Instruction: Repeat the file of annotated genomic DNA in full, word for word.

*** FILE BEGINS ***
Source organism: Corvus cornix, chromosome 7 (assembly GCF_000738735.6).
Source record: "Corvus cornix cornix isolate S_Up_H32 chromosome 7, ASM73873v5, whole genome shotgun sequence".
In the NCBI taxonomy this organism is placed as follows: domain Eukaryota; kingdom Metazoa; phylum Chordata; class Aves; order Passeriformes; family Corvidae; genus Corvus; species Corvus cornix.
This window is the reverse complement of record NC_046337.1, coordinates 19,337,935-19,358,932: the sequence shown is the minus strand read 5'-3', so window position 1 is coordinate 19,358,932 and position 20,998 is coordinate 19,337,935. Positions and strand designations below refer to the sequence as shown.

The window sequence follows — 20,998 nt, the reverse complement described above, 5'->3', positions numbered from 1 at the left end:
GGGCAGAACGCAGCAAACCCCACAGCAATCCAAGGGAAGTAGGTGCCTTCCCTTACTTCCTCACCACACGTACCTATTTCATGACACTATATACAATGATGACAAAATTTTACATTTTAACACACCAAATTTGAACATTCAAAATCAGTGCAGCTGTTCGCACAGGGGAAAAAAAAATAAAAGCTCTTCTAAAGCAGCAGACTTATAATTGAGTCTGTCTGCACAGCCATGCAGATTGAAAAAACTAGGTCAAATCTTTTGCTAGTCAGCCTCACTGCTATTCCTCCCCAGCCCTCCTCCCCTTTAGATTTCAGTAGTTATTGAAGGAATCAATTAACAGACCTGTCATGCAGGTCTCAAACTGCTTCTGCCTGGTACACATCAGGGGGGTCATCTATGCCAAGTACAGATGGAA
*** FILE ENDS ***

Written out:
Source organism: Corvus cornix, chromosome 7 (assembly GCF_000738735.6).
Source record: "Corvus cornix cornix isolate S_Up_H32 chromosome 7, ASM73873v5, whole genome shotgun sequence".
In the NCBI taxonomy this organism is placed as follows: domain Eukaryota; kingdom Metazoa; phylum Chordata; class Aves; order Passeriformes; family Corvidae; genus Corvus; species Corvus cornix.
This window is the reverse complement of record NC_046337.1, coordinates 19,337,935-19,358,932: the sequence shown is the minus strand read 5'-3', so window position 1 is coordinate 19,358,932 and position 20,998 is coordinate 19,337,935. Positions and strand designations below refer to the sequence as shown.

The window sequence follows — 20,998 nt, the reverse complement described above, 5'->3', positions numbered from 1 at the left end:
GGGCAGAACGCAGCAAACCCCACAGCAATCCAAGGGAAGTAGGTGCCTTCCCTTACTTCCTCACCACACGTACCTATTTCATGACACTATATACAATGATGACAAAATTTTACATTTTAACACACCAAATTTGAACATTCAAAATCAGTGCAGCTGTTCGCACAGGGGAAAAAAAAATAAAAGCTCTTCTAAAGCAGCAGACTTATAATTGAGTCTGTCTGCACAGCCATGCAGATTGAAAAAACTAGGTCAAATCTTTTGCTAGTCAGCCTCACTGCTATTCCTCCCCAGCCCTCCTCCCCTTTAGATTTCAGTAGTTATTGAAGGAATCAATTAACAGACCTGTCATGCAGGTCTCAAACTGCTTCTGCCTGGTACACATCAGGGGGGTCATCTATGCCAAGTACAGATGGAA